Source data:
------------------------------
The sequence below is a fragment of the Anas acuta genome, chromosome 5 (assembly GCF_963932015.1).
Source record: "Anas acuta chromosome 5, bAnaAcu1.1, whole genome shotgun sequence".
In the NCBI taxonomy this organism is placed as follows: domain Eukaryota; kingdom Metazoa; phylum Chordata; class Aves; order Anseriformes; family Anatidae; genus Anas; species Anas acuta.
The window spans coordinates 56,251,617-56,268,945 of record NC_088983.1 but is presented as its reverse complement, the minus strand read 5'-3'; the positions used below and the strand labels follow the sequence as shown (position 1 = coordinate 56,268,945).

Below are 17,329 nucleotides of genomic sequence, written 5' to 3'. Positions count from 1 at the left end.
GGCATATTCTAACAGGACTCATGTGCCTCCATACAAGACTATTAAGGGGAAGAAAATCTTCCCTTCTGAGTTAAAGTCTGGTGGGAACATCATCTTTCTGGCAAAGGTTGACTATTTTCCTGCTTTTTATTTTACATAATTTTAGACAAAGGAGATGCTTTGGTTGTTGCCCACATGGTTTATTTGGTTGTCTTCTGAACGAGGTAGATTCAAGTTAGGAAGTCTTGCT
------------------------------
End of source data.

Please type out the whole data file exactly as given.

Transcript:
The sequence below is a fragment of the Anas acuta genome, chromosome 5 (assembly GCF_963932015.1).
Source record: "Anas acuta chromosome 5, bAnaAcu1.1, whole genome shotgun sequence".
In the NCBI taxonomy this organism is placed as follows: domain Eukaryota; kingdom Metazoa; phylum Chordata; class Aves; order Anseriformes; family Anatidae; genus Anas; species Anas acuta.
The window spans coordinates 56,251,617-56,268,945 of record NC_088983.1 but is presented as its reverse complement, the minus strand read 5'-3'; the positions used below and the strand labels follow the sequence as shown (position 1 = coordinate 56,268,945).

Below are 17,329 nucleotides of genomic sequence, written 5' to 3'. Positions count from 1 at the left end.
GGCATATTCTAACAGGACTCATGTGCCTCCATACAAGACTATTAAGGGGAAGAAAATCTTCCCTTCTGAGTTAAAGTCTGGTGGGAACATCATCTTTCTGGCAAAGGTTGACTATTTTCCTGCTTTTTATTTTACATAATTTTAGACAAAGGAGATGCTTTGGTTGTTGCCCACATGGTTTATTTGGTTGTCTTCTGAACGAGGTAGATTCAAGTTAGGAAGTCTTGCT